Security’s Bottom line – it can’t be compromised because people are working from home. Don’t let employees use their own machines unless you already have a BYOD security policy in place. If you do, you at least want everything running in a browser so there is no possibility of data loss. In fact, you might need to prevent data downloads specifically in a security policy with automated monitoring to prevent this, especially in regulated and data sensitive industries with personably identifiable information. It’s also true for secured corporate data, like new products designs, etc. Make sure your security architecture can fully support the needs of work at home. Breaches are costly and can badly hurt a business.

Collaboration tools

Many companies have collaboration tools in place for file sharing, video conferencing, co-working, etc. (e.g., Microsoft Teams, Cisco Webex, Google Hangouts, Slack, etc.). But many organizations also do not have enough licenses and capacity to have all work at home users enabled. Indeed, many users in a work at home situation may actually prefer to use non-corporate collaboration tools (e.g., texting, Whatsapp, Facebok or LinkedIn messaging, etc.).

[ Related: 4 tips for picking the right collaboration suite ]

Further, because many have interpersonal relationships, they may already have coworkers on their smartphones or other social media. While in an emergency situation, it’s important to keep up communications, it’s also important that users know what is and is not appropriate to message. Corporate sensitive data or personally identifiable information is not safe when texted or placed in social media messages as there is a high risk of that data leaking. A policy of letting users know what is and isn’t acceptable and communicating that policy is imperative, rather than letting the user decide.


While not specifically a technology issue, you should have HR and legal investigate if your organizations may have any liability if for some reason the work at home employee has an accident, causes an issue while working, or furnished equipment causes damage. Many companies have waivers in place for this kind of situation and you might wish to explore one, providing it’s not against local regulations.

Service level agreements and support

Most companies have an SLA (service level agreement) that determines how the help desk will respond, based on the needed priority and severity of the issue. How do you respond when people are not co-located with the support group, and when in fact the support group may itself be working from home? Does the help desk have the required tools to engage in totally remote support? In many companies the answer is no. What if equipment fails? How does it get replaced?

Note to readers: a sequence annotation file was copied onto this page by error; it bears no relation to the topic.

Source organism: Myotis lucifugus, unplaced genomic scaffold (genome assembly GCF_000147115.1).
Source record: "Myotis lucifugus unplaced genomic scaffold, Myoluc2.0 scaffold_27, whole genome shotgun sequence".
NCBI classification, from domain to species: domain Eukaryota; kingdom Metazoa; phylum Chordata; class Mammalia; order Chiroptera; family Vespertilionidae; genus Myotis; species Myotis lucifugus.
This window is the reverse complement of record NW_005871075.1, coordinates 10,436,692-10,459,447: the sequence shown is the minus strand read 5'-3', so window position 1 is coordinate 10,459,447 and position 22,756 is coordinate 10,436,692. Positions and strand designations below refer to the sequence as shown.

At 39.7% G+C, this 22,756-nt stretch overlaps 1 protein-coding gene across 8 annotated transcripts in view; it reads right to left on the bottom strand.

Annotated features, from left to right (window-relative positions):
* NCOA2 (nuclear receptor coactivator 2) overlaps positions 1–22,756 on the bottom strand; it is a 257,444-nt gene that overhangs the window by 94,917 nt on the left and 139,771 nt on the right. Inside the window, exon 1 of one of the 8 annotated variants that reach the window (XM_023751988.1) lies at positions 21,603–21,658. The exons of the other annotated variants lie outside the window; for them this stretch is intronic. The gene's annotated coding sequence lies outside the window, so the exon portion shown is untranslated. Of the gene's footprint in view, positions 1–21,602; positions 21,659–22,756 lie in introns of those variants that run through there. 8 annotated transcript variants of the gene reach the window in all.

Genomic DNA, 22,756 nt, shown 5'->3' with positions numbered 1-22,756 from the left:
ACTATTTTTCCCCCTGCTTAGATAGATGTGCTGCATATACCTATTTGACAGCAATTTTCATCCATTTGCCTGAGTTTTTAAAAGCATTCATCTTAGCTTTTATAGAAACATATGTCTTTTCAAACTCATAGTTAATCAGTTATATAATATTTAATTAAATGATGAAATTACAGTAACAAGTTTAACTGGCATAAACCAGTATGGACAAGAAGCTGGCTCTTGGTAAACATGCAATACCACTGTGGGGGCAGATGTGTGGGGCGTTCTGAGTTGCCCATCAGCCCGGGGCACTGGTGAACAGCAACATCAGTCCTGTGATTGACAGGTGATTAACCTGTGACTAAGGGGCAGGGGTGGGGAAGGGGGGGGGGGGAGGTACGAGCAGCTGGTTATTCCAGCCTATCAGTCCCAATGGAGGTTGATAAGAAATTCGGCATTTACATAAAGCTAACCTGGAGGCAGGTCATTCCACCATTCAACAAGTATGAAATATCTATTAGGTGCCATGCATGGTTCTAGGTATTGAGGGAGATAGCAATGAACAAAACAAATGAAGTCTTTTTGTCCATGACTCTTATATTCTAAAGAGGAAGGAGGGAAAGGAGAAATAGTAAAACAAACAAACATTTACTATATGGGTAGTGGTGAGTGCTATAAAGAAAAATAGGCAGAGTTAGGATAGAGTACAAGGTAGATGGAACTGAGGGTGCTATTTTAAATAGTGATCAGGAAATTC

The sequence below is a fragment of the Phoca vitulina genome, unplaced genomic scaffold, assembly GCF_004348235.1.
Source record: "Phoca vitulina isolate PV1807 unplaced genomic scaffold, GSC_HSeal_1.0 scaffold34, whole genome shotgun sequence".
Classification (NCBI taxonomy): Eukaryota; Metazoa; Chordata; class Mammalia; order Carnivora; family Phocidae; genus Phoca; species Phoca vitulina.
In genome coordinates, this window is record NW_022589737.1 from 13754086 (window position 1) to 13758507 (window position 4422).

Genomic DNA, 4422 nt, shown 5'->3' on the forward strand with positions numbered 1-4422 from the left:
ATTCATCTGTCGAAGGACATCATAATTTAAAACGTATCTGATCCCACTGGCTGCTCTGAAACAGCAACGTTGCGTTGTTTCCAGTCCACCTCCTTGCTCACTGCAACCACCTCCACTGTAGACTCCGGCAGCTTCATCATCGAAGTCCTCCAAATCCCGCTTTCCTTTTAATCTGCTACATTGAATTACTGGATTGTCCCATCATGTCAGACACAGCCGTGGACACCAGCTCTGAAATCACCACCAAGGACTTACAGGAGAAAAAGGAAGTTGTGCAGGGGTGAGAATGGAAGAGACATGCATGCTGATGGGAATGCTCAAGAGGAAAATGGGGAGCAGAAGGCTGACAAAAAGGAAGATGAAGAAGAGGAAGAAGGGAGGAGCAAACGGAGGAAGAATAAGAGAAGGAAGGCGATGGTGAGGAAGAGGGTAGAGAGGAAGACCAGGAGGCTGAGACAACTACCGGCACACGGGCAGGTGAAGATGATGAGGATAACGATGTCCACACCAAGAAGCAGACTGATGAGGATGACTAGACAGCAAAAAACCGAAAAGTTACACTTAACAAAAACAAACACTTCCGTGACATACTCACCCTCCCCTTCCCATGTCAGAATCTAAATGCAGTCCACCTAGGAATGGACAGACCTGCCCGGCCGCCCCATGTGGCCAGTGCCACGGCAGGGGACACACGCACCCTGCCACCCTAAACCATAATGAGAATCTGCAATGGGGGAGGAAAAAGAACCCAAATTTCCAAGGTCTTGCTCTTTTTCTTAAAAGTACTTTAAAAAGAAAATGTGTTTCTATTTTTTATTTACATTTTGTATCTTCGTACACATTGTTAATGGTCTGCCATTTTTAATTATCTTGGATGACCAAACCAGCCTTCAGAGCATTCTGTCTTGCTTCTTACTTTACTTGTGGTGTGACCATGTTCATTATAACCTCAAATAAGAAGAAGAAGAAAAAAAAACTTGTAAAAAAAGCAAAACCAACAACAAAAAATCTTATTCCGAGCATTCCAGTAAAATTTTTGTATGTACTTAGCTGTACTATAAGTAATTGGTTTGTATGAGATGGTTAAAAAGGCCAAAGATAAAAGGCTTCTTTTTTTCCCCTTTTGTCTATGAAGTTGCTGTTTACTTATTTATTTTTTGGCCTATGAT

If the user is on-site, support simply can walk a new machine over, preloaded with all the required apps. How does that work with remote users? Of course, if everything is in the cloud, this is a much easier process as no real pre-imaged machines are needed. But few companies have a 100 percent cloud-based work environment.

Network overloads

Most companies have their external network connections optimized for the types of traffic they typically encounter. But with many people working from home, the network traffic may be anything but typical. If you suddenly have many groups with potentially dozens of users each having to video conference to get work done, or perhaps collaborate by sharing very large files, can your current network handle it without imposing significant delays?

Can your VPN connections and tools handle it? Does your worker have a fast enough network connection to get the tasks done he/she needs to? If they have a slow internet connection (perhaps because it is being overloaded locally by all the work from home users), then you will have issues with excessive calls to the help desk. It behooves you to test the connections and/or monitor the performance if possible with your network tools to avoid unnecessary user and support frustration.

Management styles

Work from home requires a very different management style than that of co-located groups. Heavy-handed approaches don’t work. Indeed, with work at home, flexibility is often key, as is trust in your employees getting their work done. If they do have in be in certain places at certain times for meetings etc., trust they will be there (if you give them the tools). But if they have a deadline and choose to work a night shift and still get the work done that’s fine too. If you have managers that can’t deal with the new work models, you will not be successful.

Coronavirus conclusions

The work-from-home model that’s being imposed on enterprises may be difficult for some companies to manage, and I expect that some will fail doing so. Others will have a relatively easy time of it as they already have most of the tools in place. Either way, there are a number of steps you can take to both enable such work models, as well as get ready for similar occurrences that are likely to happen in the future.